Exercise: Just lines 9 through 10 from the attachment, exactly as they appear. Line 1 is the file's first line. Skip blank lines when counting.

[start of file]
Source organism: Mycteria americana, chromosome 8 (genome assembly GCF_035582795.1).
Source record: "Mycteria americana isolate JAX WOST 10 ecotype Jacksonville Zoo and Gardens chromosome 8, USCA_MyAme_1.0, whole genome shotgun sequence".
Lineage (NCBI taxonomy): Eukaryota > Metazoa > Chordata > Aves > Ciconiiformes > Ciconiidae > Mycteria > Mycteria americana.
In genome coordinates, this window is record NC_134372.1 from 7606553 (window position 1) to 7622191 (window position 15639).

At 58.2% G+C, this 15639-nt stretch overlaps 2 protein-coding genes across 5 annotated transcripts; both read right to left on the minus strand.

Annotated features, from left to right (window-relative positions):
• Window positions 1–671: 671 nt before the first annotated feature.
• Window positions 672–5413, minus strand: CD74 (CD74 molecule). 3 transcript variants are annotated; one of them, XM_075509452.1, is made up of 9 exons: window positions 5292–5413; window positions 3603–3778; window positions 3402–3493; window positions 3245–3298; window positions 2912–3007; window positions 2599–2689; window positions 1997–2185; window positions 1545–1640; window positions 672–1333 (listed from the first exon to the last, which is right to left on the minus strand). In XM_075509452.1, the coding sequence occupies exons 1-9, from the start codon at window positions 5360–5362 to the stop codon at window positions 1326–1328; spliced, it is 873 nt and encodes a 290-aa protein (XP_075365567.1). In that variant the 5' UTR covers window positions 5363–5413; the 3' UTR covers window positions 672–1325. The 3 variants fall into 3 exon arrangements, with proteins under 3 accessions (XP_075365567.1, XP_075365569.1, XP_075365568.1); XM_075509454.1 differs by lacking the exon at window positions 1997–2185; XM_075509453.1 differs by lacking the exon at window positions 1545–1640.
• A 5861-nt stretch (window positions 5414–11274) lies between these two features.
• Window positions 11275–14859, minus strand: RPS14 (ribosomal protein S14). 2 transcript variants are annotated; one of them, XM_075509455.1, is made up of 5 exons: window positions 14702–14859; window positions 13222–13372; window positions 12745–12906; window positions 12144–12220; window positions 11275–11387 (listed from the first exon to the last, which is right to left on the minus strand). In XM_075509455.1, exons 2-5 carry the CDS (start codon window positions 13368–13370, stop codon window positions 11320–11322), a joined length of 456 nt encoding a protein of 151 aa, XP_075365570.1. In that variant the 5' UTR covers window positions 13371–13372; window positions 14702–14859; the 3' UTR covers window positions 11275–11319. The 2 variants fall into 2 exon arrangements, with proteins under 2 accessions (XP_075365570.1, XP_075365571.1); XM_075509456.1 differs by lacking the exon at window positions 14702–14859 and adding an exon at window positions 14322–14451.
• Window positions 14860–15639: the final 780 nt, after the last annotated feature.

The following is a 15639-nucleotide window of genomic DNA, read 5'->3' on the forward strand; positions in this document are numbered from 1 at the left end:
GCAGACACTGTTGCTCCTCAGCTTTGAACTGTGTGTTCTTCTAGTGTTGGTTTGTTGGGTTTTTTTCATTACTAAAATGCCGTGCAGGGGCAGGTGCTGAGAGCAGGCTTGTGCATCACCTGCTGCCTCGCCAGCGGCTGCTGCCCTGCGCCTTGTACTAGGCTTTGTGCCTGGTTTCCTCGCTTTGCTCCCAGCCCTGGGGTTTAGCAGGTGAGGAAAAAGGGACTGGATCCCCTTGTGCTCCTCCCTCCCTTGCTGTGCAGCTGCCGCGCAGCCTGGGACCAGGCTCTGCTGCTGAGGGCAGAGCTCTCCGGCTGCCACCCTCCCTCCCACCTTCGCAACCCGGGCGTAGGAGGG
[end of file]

• A 5861-nt stretch (window positions 5414–11274) lies between these two features.
• Window positions 11275–14859, minus strand: RPS14 (ribosomal protein S14). 2 transcript variants are annotated; one of them, XM_075509455.1, is made up of 5 exons: window positions 14702–14859; window positions 13222–13372; window positions 12745–12906; window positions 12144–12220; window positions 11275–11387 (listed from the first exon to the last, which is right to left on the minus strand). In XM_075509455.1, exons 2-5 carry the CDS (start codon window positions 13368–13370, stop codon window positions 11320–11322), a joined length of 456 nt encoding a protein of 151 aa, XP_075365570.1. In that variant the 5' UTR covers window positions 13371–13372; window positions 14702–14859; the 3' UTR covers window positions 11275–11319. The 2 variants fall into 2 exon arrangements, with proteins under 2 accessions (XP_075365570.1, XP_075365571.1); XM_075509456.1 differs by lacking the exon at window positions 14702–14859 and adding an exon at window positions 14322–14451.